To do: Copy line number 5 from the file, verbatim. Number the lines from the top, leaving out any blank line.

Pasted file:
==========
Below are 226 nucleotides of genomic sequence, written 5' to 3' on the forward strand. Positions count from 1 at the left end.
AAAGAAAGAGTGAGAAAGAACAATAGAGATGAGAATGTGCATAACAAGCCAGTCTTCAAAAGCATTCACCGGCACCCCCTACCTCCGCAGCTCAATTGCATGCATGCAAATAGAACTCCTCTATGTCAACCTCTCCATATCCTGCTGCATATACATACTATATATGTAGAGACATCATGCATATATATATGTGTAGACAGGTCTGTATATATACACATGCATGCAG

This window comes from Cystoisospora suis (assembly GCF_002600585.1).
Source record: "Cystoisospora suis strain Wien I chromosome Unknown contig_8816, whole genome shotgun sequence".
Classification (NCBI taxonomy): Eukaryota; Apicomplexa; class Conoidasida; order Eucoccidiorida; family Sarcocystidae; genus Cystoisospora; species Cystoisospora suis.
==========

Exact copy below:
Classification (NCBI taxonomy): Eukaryota; Apicomplexa; class Conoidasida; order Eucoccidiorida; family Sarcocystidae; genus Cystoisospora; species Cystoisospora suis.